A total of twenty three matches were played over the last weekend at the GBTI Recreational
Center in Bel Air Park as the annual tennis tournament eased into the second week of action. The event showcases the cream of the crop of Guyana’s tennis fraternity as it attracts players from 12 different categories, from the pint sized 10year olds now cutting their teeth on competition to the grizzled veterans who have been competing against each other since the 1980s. Throw in the players who compete regularly at club level and the visiting diplomats from Brazil, India, Russia and the US and you have a truly diverse event which sees fierce competition as well as good camaraderie being displayed.
Players such as singer Rudy Grant, former Gecom Commissioner Steve Surujbally, businessman Harry Panday and Berbician Godfrey Lowden are all competing in the tournament keeping alive the years they have been involved in tennis competition and the ongoing rivalries with each other. Other veterans such as Andre Lopes, Sanjeev Datadin and Shelly Ramdyhan easily top over 25 years of playing tennis.
The talent of the new generation was on full display over the weekend with the ultra-passionate 11-year-old Vedanand Resaul taking on his equally competitive junior Nigel Lowe in the Quarterfinal of the Boys Singles. This was a highlight match on Saturday as they took each other to three close sets before Lowe prevailed by two points in the deciding super tiebreak. The peace of the atmosphere was constantly disrupted by shouts of “C’MON” which could have easily been mistaken as coming from grown men instead of youths barely touching 5 feet in height. Final score line to Nigel Lowe 6-7 (8), 6-4, 10-8.
In the Girls quarterfinal doubles, a grueling three hour match was played between teenagers Ciara Poora, Kalyca Fraser, Margaret Subryan and Nathalie Ramdyhan. Ciara Pooran/Kalyca Fraser eventually prevailed 6-1, 3-6, 6-3 after dropping the second set 6-3 in the match, which left all the players drained and exhausted.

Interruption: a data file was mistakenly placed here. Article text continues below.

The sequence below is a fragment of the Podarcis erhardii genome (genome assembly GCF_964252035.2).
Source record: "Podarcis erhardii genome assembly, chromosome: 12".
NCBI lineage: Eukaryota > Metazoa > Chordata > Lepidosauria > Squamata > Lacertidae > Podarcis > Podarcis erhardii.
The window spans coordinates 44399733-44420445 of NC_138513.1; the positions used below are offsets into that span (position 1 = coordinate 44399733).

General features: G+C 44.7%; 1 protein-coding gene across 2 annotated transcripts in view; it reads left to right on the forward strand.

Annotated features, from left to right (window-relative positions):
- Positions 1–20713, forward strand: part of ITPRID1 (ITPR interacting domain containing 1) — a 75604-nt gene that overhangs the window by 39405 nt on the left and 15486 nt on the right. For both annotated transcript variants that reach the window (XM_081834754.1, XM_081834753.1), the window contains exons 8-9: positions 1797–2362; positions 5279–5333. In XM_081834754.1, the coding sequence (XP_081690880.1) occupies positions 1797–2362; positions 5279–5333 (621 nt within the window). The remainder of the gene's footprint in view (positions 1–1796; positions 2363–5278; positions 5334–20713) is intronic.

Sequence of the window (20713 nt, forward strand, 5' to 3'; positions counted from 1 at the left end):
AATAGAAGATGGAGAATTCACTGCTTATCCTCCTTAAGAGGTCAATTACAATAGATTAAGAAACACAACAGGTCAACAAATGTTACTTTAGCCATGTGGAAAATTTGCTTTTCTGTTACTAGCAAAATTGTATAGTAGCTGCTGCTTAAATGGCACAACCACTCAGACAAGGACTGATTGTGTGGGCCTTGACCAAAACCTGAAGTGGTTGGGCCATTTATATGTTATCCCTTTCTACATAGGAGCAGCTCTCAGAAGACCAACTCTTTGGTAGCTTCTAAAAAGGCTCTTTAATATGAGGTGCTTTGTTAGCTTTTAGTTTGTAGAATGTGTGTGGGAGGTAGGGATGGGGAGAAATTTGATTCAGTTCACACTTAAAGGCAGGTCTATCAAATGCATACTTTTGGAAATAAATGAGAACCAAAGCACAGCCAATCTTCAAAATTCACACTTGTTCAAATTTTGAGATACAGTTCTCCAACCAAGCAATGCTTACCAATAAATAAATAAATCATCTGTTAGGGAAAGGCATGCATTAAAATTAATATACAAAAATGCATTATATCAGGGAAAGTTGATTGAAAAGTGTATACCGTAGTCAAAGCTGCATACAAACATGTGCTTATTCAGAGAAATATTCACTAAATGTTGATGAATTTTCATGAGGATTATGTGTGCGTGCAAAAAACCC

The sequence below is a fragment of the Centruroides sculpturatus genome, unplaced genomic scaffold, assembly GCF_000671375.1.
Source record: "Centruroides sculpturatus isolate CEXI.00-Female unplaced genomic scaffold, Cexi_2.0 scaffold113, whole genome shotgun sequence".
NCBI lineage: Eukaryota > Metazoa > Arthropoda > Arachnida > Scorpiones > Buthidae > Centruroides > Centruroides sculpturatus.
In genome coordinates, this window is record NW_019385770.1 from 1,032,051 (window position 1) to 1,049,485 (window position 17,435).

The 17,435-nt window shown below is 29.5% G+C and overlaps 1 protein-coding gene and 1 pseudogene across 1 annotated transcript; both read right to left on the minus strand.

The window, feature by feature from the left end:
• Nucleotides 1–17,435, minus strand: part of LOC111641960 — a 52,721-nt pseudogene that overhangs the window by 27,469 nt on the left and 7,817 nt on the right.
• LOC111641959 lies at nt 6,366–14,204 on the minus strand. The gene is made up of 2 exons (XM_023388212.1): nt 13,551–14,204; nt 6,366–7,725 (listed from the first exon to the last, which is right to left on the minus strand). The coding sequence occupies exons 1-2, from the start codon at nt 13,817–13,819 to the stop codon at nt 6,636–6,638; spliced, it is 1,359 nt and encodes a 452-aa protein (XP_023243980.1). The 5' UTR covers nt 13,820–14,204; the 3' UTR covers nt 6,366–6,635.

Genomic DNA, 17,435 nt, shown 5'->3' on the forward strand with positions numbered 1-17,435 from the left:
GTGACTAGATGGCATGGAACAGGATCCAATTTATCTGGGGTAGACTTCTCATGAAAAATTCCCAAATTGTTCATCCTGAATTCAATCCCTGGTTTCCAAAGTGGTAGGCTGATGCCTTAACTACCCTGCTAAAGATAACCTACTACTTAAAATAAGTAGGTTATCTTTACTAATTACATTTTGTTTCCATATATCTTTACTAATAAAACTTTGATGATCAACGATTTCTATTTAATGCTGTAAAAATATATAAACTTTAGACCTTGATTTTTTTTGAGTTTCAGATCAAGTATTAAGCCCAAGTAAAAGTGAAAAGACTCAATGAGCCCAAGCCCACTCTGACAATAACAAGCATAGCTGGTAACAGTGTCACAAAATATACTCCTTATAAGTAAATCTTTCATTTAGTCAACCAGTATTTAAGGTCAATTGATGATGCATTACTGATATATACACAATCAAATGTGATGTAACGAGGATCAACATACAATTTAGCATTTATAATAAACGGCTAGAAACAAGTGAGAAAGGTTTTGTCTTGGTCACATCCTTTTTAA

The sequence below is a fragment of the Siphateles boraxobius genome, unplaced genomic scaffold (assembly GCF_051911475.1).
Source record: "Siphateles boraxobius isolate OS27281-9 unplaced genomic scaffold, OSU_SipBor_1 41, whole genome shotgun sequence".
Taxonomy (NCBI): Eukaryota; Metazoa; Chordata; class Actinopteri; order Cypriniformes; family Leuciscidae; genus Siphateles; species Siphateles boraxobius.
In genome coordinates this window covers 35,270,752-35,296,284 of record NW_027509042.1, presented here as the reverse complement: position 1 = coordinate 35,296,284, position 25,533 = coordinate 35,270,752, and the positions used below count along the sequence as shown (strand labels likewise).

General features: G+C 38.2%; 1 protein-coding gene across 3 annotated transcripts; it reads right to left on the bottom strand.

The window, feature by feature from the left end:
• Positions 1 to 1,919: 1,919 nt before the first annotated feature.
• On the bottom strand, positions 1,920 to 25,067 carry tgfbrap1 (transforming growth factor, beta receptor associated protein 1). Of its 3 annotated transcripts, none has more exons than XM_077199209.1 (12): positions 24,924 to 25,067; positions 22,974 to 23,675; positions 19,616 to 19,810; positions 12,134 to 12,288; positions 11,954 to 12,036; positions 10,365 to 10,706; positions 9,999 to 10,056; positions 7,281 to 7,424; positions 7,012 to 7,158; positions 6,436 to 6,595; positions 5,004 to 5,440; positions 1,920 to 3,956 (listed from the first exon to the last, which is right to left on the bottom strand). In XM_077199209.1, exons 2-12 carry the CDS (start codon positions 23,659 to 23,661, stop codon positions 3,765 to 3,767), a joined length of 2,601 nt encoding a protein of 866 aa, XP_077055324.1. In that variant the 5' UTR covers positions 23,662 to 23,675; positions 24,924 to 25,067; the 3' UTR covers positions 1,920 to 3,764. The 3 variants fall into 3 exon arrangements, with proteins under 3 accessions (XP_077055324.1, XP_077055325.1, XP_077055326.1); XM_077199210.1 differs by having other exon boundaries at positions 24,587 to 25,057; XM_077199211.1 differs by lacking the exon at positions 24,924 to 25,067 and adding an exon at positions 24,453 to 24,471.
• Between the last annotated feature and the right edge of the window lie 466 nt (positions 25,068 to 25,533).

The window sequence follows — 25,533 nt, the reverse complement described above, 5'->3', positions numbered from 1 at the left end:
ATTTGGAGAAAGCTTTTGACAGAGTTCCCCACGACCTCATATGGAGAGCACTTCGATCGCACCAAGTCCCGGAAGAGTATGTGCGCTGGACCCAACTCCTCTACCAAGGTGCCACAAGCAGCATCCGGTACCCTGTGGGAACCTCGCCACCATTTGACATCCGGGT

In the rivalry between the top two junior Boys competing in the round 16 of the men’s singles, a high level of tennis was displayed by Heimraj Resaul and Mark McDonald who demonstrated good consistency with their groundstrokes and matched each other stroke for stroke before Resaul pulled off the 6-2, 6-2 win, which was much more competitive than the score line reflected. Both players have represented Guyana competitively in International junior tournaments and their games have progressed significantly with the added exposure. Resaul takes on Andre Erskine in a bid to make it to his first GBTI semi-final.
The match of the evening was between second seed Leyland Leacock, who is a former finalist in the Men’s Open, and Benjetton Osborne, whose game has improved considerably over the years. Both players are known for long rallies and the match was a back and forth affair with each winning a set apiece with decisive scorelines. Osborne took the first 6-1 before Leacock turned the tide by volleying authoritatively in the second set which he won 6-2. In the opening of the third set, a pumped up Osborne delivered a down the line running forehand winner which signaled a new state of mind. He trumped his tiring opponent 6-0 as he hit a number of groundstroke winners to take the match and to progress to meet Daniel Lopes in the semi-finals.
There were also good wins for Jordan Beaton who outlasted Brazilian Alexandre DeAlmeida 6-4 6-1, Joshua Kalekyezi 6-1, 6-0 over Shimron Lewis, Viraj Sharma over Vijay Sharma 6-2 6-2 , Daniel Lopes 6-1, 6-2 over Harry Panday; Rudy Grant had a 6-2, 6-1 win in the Over 35 Men’s singles over Surendra Khayam and Sandeep Chand /Andre Lopes progressed over Sanjeev Datadin and Steve Surujbally easily in doubles action.
The tournament continues daily from 5:00pm as matches move into the quarter and semi-finals stages.
Feb 17, 2019It was a quiet afternoon at the Georgetown club on yesterday afternoon as quarter-finals for the plates were played. First up were Ian Mekdeci (5) and Lydia Fraser (10). Fraser started off in good...
I didn’t use “reason” in the plural deliberately. There is one fundamental cultural, sociological and psychological... more
Editor’s Note, If your sent letter was not published and you felt its contents were valid and devoid of libel or personal attacks, please contact us by phone or email.
Feel free to send us your comments and/or criticisms.
Contact: 624-6456; 225-8452; 225-8458; 225-8463; 225-8465; 225-8473 or 225-8491.
Or by Email: [email protected] / [email protected]